Wallace specializes in the design and development of training experiences via group processes. He shares his methods on his website, where you can find his published work, audio and video resources, and 400+ free PDFs.
Karl Kapp is an Instructional Technology Professor at Bloomsburg University. He is one of the most noteworthy experts in the field of gamification, and his book called The Gamification of Learning and Instruction can be found on the shelves of many learning professionals. Kapp is also an engaging speaker, having presented at top industry conferences. You can also find a number of his courses on LinkedIn Learning.
Christy Tucker is one of the most often-invoked names at the intersection of storytelling and instructional design. In her work as a learning experience design consultant, she develops engaging learning experiences that storytelling and technology in new ways. Prior to striking out as an independent consultant, she honed her ID skills at organizations such as Cisco, Accenture, and the Career Education Corporation.
Christy’s blog contains information on everything from branching scenarios and creating characters for learning interventions, to story-based coaching and role-play.
Robin Sargent is the founder and president of the IDOL Course Academy, a training school for instructional designers & online learning developers. Robin founded IDOL after 17 years in the instructional design industry, during which time she created learning content for both companies and universities, including the Center for Disease Control, Emory University Law School, Boston Consulting Group, and the National Parent Teacher Association.
Robin made it onto our list not only for her role in helping 100s of professionals transition to instructional design careers, but also for her work with non-profits. She started IDOL World, a project which matches non-profit organizations with instructional designers and free eLearning modules, and also serves on the board of DESIGNxHUMANITY.
In 2021, Nick launched Shackleton Consulting, and organization that helps companies move their L&D efforts away from learning objectives and towards performance outcomes. Prior to that, Nick led innovative learning projects at some of the UK?s biggest organizations, including the BBC, BP, and CLO (UK) Deloitte.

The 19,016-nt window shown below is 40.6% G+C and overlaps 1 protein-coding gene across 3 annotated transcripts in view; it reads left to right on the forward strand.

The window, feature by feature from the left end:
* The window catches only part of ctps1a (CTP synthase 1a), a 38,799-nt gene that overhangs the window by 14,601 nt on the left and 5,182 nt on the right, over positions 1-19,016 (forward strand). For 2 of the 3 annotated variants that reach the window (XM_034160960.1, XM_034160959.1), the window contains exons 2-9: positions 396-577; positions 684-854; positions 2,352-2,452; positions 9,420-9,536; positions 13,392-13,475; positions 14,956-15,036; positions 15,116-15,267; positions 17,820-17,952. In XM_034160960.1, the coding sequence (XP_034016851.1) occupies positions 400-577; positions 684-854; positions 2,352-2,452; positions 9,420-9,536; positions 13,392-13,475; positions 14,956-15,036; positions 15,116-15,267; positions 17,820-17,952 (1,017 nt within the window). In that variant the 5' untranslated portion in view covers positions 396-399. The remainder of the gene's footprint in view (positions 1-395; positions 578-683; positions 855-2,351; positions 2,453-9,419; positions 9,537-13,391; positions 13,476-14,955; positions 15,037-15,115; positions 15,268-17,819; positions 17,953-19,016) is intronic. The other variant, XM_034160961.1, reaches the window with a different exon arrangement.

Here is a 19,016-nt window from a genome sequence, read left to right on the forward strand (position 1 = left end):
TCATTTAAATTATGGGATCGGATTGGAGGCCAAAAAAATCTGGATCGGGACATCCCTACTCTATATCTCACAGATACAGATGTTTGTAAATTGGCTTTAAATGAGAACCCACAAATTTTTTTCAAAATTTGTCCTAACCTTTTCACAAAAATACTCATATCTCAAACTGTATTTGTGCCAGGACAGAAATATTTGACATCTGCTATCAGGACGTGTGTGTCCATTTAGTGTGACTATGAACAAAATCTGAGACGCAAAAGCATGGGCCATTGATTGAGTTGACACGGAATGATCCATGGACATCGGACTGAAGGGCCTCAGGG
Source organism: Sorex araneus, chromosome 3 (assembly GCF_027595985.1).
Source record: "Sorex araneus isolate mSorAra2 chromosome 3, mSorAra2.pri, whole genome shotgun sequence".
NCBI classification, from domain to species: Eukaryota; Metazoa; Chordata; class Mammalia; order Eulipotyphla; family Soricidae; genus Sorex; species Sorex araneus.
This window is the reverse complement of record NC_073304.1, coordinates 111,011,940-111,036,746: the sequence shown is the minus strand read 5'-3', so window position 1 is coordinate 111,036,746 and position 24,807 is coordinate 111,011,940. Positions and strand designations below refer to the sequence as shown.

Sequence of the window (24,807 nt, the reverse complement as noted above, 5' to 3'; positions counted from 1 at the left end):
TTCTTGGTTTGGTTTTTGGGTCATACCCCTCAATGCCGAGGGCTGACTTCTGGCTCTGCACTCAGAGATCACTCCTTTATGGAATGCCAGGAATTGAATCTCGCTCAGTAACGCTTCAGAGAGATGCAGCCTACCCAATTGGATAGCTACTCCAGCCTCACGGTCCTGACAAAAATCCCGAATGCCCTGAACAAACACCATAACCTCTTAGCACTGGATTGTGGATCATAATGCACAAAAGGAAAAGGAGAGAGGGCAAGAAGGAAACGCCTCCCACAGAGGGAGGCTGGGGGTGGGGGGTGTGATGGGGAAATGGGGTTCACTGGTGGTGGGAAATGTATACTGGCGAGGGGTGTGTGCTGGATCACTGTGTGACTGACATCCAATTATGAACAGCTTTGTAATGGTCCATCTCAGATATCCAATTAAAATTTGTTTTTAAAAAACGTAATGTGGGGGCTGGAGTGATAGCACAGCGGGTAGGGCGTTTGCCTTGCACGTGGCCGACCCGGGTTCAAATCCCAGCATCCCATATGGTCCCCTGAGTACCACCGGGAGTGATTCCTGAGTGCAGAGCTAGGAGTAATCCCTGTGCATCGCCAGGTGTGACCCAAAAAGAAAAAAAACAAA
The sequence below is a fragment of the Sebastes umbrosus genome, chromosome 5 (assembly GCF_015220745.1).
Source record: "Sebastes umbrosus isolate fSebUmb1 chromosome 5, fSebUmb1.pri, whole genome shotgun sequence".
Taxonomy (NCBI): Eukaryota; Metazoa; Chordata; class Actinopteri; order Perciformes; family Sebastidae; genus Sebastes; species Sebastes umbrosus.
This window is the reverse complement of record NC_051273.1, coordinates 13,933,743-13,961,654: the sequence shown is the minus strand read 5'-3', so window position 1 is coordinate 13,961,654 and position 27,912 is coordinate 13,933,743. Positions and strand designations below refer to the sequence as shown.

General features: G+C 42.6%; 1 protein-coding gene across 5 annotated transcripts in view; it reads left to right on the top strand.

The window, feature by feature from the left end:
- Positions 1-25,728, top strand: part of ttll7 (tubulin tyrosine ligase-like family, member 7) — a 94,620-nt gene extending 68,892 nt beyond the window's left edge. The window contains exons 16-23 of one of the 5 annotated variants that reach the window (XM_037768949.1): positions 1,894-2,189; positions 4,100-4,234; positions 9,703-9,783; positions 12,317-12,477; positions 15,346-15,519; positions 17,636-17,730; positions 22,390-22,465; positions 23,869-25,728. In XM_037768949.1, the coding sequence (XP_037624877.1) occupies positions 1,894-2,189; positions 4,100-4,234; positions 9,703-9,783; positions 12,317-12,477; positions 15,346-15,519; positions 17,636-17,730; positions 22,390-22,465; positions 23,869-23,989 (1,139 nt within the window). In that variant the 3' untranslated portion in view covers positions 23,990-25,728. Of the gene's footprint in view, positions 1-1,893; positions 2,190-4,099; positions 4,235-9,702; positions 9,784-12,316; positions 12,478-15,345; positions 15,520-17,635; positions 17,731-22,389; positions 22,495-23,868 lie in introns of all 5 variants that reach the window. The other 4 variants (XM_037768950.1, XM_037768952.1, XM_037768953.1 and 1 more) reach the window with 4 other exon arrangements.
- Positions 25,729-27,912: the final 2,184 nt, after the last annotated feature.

In 2018 Nick won the LPI’s prestigious lifetime contribution award for services to the industry.
M. David Merrill is an is professor emeritus at Utah State University, and one of the best-known researchers on instructional design and technology. He’s spent the last 50 years focused on making instruction engaging, and is known for three key educational theories—The Component Display Theory, Instructional Transaction Theory and the First Principles of Instruction. Merrill has also received numerous awards over the course of this career, including a lifetime achievement award from the Utah State University College of Education, the AECT Distinguished Service Award 2001 for advancing the field of Instructional Technology through Scholarship, Teaching and Leadership, and the AECT D&D Outstanding Book Award 2014 for his book First Principles of Instruction.
Devlin Peck is a freelance Instructional Designer and eLearning Developer. His YouTube channel features a wealth of useful how-to videos, interviews with industry experts, and simple explanations of common concepts and processes in the industry. Devlin also runs an academy and community that helps people build their knowledge in Instructional Design.
Patti Shank is a learning designer, researcher, author, and facilitator working with evidence-based learning methods. In her work with organizations and individuals, Shank helps solve hard training problems through a laser-like focus on techniques that have actually been shown to work. She’s also a prolific author on instruction, contributes to online publications such as the ATD Science of Learning Blog, and speaks at conferences.
As CEO and “resident mad scientist” of the Thiagi Group, Dr Sivasailam Thiagarajan focuses on helping people improve their performance through enjoyment. He has designed leadership, soft-skills, and technical training for companies as varied as Chevron and Fujitsu, to the American Red Cross and the Peace Corps.
Dr Thiagi, as he’s known, also holds the unusual honor of having twice been elected as president of the International Society for Performance Improvement (ISPI), 27 years apart.
Diane Elkins is an award-winning e-learning developer with 20 years experience as a trainer, instructional designer, and e-learning project manager. She’s spoken at big national events like eLearning Guild DevLearn and Learning Solutions, and received awards from the eLearning Guild and Articulate. Elkins also co-authored the E-Learning Uncovered book series.
Elkins co-founded Artisan E-Learning, where she helps companies from government agencies and non-profits, to Fortune 500 corporations develop e-learning initiatives.
Will Thalheimer is Principal at TiER1 Performance, where he helps organizations put their learning strategies into practice. In fact, Thalheimer has been at the vanguard for the research-to-practice movement in L&D for over 20 years, developing theories like the Learning-Transfer Evaluation Model (LTEM) and the Performance-Focused Learner Survey methodology. His belief in research- and evidence-based L&D approaches influences every corner of Thalheimer’s work, including his co-organization of the Learning Development Accelerator (LDA), a group for L&D professionals aiming to support research-based practices.